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Plates Help for New Build!

Discussion in 'CNC Mills/Routers' started by PaulJones, Jul 12, 2017.

  1. PaulJones

    PaulJones Well-Known
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    Hi guys,

    I am planning on building a machine which is a bit of a cross between a C-Beam and an OX. I guess it could be called the C-OX!

    Basically the machine is mostly an OX although will be threaded rod driven on X,Y,Z. The difference is I am planning on using a C-Beam for the X-Axis to get away from the 2- 2060's and the 2040 for extra strength.

    I haven't done any 3D design before and I am hoping someone in this great community may be able to help me with the design for the plates for this machine.

    There will be 2 steppers on the ends of the Y-axis, 1 on the top of the Z and on the side of X.

    Let me know if you need any more information.
     
  2. Grantman

    Grantman Veteran
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  3. PaulJones

    PaulJones Well-Known
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    Thanks Grantman......not quite what I was looking for, but thanks for your reply.

    I think I am quickly realising I may have just blown $500 on materials as this is looking more and more too difficult a task. I spent another nearly $200 today on the steppers, power supply and driver only to find they didn't have them in stock and wouldn't be available in Australia for another 40-60 days. So I asked for a refund and they tell me it's going to be 15-25 days to get my money back. Thanks steppersonline for doing that to me.

    I am now considering that this is way outside my skill set as I just can't get my head around 3D design. Maybe I will put a list together of all the things that turn up and see if I can get half my money back from someone just starting a build that knows what they are doing.
     
  4. PaulJones

    PaulJones Well-Known
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    I had to make it more difficult for myself by not spending enough time to fully understand that my idea of using a c-beam for the x axis from the c-beam machine and using the flat v-rail from the OX maybe wasn't such a smart idea. A costly learning experience I suppose.
     
  5. PaulJones

    PaulJones Well-Known
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    Crash and burn exercise for me. Seems like a nice community of people here though.
     
  6. Kevon Ritter

    Kevon Ritter Veteran
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    If you really are unsure about (what appears to be) everything, you should be going for a build that has been done a million times. The C-Beam is the simplest as it does not require particularly unique parts. The Ox has been built a million times. The Sphinx or screw driven Ox variant is the best of both worlds.

    You should be going for one of those four machines. You also mentioned that you haven't done much CAD work. Because of that, you can't check your design in advance. Designing is free. Buying parts and finding they don't work is costly.

    One last thing. Starting a million threads actually hurts you waaaaay more than it helps.

    The best thing you can do is wait. Give these good people some time to respond and get you going in the right direction before dropping any more money.
     
  7. Rick 2.0

    Rick 2.0 OpenBuilds Team
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    Second that.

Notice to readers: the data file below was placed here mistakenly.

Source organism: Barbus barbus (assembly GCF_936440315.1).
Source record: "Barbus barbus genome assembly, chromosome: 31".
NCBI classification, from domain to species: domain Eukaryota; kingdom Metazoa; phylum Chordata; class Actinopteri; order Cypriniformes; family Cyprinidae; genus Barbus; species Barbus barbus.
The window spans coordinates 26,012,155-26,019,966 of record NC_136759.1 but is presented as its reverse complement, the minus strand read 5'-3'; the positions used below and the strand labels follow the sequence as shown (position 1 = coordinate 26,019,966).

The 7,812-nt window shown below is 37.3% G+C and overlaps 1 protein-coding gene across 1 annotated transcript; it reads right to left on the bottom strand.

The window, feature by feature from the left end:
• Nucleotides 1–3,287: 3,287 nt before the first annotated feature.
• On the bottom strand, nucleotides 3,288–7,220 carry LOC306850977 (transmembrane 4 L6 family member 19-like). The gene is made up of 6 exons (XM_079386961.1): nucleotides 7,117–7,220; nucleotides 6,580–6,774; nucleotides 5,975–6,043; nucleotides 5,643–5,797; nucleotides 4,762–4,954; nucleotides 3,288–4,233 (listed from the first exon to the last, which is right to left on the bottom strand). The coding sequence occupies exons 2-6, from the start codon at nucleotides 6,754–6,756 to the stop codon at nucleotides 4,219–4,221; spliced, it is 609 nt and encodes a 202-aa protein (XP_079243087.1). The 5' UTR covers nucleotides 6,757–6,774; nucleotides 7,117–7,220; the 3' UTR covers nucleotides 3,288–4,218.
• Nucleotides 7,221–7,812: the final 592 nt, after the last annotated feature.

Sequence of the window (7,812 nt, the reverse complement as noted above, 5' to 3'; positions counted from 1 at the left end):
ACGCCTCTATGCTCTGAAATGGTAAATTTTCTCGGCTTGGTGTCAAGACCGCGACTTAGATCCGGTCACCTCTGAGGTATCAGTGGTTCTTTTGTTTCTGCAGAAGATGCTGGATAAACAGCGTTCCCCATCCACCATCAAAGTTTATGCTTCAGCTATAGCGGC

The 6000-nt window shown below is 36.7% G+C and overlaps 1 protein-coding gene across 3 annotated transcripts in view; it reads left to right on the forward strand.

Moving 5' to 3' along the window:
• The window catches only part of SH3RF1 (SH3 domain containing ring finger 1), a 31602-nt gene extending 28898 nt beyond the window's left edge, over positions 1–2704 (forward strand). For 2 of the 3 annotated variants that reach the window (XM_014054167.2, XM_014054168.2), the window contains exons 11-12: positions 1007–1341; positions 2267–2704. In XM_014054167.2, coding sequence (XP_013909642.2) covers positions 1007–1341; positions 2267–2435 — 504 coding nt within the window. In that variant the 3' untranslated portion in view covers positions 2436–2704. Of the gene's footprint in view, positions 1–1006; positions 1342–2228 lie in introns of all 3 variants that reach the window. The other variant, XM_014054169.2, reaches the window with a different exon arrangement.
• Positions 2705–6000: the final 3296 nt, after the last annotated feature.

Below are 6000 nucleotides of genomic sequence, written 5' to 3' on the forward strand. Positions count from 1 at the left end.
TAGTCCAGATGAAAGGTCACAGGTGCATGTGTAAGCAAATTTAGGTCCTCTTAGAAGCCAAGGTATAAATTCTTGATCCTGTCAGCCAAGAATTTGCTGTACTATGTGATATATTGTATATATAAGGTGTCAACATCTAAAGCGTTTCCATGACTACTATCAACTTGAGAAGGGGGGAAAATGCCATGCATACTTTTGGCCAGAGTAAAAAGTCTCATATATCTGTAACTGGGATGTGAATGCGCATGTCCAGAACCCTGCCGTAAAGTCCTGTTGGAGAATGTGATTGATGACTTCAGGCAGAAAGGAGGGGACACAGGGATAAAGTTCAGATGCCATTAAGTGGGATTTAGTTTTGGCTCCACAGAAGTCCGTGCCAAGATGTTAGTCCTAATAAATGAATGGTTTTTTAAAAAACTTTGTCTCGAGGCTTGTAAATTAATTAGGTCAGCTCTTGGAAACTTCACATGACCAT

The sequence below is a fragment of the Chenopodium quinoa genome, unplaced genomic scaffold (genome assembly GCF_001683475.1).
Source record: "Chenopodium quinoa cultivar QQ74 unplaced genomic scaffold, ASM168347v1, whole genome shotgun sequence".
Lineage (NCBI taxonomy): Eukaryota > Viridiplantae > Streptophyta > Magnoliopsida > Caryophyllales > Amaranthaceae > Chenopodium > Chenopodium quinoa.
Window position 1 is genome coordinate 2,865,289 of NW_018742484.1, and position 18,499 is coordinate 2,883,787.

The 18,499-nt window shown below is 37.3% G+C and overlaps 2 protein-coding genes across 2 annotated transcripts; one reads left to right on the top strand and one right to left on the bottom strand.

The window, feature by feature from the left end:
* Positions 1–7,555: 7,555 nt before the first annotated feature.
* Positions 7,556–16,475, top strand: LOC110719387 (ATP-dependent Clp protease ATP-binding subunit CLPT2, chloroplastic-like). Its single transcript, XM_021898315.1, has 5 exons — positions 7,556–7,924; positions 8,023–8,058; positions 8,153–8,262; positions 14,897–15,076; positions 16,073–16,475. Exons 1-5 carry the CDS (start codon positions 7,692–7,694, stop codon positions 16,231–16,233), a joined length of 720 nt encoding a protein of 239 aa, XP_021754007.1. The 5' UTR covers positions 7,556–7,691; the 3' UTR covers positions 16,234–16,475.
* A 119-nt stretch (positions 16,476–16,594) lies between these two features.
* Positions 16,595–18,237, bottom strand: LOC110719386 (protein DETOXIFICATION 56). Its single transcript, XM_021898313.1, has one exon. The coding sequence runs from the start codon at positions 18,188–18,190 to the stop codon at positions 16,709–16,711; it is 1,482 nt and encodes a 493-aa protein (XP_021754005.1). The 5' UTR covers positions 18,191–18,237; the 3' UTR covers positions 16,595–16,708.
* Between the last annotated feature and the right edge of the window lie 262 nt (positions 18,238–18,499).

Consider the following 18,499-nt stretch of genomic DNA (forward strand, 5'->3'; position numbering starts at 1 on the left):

8. Jonathon Duerig

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    pauljones, my advice at this point is to not panic. You've got a bunch of parts on order and you will very likely be able to figure out how to get them to work together. It will be a bit more tricky than if you had a standard design but it will work out fine. The great thing about these V-Slot constructions is that aside from possibly cutting them to length, nothing you do is permanent. So it is really productive to sit down and just start tinkering. And even if it doesn't quite work out, you can take them all apart and try again in a different way.

    You also don't have to worry too much about CAD or 3D CAD. This would be a great project to try out in order to hone those CAD skills. But that is by no means necessary. And you can do quick prototyping on your plates with just any kind of power drill, a printer, and a copy of Inkscape or other simple drawing program. So here is what I recommend.

    (1) Do some planning before-hand, but mostly when you get your parts, just start tinkering with them. Put together the C-Beam linear motion set and see how it works. It doesn't matter if you have a stepper for it or not at this point. Just turning the screw with your hands lets you see how it goes and you can see what kind of clearances you will need.

    (2) Get some plywood and have it cut down to roughly the size of the plates you will need. It doesn't need to be exact. The important thing on plates is the relationship of the holes to one another. The outer shape just doesn't matter that much except for trying to save material or increase travel later on. You can cut it yourself or you can get pre-cut pieces at any crafting store.

    (3) Start playing in Inkscape or other drawing program. Measure what holes you will need to attach the C-Beams and wheels. You want to measure the size of the holes and distances between them. Then use the manual position and sizing of your drawing program to lay out holes by typing in numbers. CAD programs make this kind of thing easier if you learn to use them by letting you say things like 'These holes are the same size' instead of specifying a size for each hole. But any drawing program works. No 3D required. You are just laying out holes on a 2-dimensional pattern.